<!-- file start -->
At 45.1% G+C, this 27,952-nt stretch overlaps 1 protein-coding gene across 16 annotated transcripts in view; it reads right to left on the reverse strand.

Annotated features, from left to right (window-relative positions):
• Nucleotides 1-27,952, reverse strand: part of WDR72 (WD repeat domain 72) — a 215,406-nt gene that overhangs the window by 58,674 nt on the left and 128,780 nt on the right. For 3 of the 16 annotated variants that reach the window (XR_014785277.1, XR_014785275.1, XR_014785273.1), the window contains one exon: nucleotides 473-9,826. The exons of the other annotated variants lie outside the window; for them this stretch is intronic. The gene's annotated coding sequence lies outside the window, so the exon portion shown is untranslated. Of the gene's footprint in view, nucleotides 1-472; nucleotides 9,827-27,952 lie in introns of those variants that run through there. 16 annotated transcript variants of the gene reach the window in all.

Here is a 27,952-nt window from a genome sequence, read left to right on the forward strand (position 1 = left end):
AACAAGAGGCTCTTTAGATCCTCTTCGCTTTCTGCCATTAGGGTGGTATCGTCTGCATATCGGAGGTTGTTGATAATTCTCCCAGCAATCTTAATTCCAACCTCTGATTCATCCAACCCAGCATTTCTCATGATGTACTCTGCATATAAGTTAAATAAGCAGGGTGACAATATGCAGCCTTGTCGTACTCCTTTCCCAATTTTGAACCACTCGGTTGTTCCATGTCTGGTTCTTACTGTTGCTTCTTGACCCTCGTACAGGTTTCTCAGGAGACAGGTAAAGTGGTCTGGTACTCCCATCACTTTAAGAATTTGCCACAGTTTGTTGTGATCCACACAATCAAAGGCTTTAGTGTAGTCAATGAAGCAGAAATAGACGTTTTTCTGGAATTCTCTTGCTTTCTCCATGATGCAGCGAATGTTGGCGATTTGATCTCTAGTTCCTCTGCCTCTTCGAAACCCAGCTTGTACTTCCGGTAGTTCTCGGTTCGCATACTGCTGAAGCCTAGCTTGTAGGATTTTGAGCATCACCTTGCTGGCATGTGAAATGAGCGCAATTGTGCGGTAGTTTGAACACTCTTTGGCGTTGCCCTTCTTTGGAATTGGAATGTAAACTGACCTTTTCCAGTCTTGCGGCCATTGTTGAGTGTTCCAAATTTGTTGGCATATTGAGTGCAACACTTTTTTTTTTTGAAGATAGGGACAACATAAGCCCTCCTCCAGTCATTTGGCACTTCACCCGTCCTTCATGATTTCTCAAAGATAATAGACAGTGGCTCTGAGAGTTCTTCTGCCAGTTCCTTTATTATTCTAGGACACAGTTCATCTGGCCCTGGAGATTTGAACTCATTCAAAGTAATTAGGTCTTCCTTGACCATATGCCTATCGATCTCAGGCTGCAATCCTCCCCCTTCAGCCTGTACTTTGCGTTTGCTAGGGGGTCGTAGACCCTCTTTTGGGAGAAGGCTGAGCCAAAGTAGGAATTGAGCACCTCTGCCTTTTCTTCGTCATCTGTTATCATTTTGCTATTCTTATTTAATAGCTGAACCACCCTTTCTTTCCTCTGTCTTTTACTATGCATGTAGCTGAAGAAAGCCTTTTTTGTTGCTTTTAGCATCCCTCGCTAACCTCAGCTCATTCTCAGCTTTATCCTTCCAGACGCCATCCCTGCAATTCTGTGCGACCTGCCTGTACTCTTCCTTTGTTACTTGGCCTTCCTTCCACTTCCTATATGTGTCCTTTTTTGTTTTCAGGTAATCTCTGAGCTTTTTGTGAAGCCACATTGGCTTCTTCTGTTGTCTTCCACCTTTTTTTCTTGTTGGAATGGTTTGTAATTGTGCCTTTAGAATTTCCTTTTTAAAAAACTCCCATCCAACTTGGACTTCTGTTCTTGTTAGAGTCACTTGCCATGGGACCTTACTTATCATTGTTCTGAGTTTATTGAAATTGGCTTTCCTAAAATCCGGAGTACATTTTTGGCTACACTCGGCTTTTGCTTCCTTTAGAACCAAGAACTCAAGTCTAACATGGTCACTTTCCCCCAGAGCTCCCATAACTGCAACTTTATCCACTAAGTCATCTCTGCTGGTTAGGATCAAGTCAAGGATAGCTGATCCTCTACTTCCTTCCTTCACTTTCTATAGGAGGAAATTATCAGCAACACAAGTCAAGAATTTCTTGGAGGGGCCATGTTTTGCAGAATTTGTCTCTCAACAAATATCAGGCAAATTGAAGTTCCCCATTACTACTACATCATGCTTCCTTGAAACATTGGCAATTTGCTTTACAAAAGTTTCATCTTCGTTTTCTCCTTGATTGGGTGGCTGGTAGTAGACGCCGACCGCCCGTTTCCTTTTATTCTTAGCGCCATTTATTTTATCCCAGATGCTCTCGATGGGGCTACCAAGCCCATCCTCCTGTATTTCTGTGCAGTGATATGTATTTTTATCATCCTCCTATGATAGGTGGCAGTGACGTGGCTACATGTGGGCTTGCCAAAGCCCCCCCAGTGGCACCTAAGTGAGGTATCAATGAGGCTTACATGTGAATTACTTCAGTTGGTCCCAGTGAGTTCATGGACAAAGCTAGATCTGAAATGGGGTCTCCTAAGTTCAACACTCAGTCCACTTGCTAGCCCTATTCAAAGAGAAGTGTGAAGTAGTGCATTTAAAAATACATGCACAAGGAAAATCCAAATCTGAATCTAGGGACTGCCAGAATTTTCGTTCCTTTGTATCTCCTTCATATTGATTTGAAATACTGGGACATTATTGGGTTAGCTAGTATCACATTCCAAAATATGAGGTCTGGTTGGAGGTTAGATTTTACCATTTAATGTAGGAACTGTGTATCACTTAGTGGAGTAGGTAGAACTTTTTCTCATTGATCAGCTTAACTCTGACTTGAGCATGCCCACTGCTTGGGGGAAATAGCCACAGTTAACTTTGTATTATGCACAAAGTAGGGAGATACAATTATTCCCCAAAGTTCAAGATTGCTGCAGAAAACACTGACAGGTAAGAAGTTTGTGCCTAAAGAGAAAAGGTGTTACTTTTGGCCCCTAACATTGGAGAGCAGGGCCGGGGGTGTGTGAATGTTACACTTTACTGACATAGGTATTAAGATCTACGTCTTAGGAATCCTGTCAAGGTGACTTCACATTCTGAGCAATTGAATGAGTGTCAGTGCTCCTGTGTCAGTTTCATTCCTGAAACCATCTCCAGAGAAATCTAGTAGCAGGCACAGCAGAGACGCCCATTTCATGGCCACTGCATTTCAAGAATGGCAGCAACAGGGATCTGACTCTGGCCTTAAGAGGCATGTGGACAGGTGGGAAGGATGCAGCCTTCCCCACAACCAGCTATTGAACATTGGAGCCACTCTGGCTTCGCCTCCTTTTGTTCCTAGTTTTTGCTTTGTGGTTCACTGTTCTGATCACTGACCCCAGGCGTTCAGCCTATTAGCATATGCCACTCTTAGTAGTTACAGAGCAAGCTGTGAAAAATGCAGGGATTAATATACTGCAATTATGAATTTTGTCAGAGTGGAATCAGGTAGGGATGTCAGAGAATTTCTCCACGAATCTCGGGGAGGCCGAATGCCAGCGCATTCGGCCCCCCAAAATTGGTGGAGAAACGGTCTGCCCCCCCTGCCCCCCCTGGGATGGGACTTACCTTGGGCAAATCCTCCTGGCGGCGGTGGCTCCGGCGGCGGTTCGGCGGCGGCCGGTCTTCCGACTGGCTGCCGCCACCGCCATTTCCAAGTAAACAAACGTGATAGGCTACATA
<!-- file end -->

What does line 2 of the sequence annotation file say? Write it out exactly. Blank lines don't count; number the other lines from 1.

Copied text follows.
Annotated features, from left to right (window-relative positions):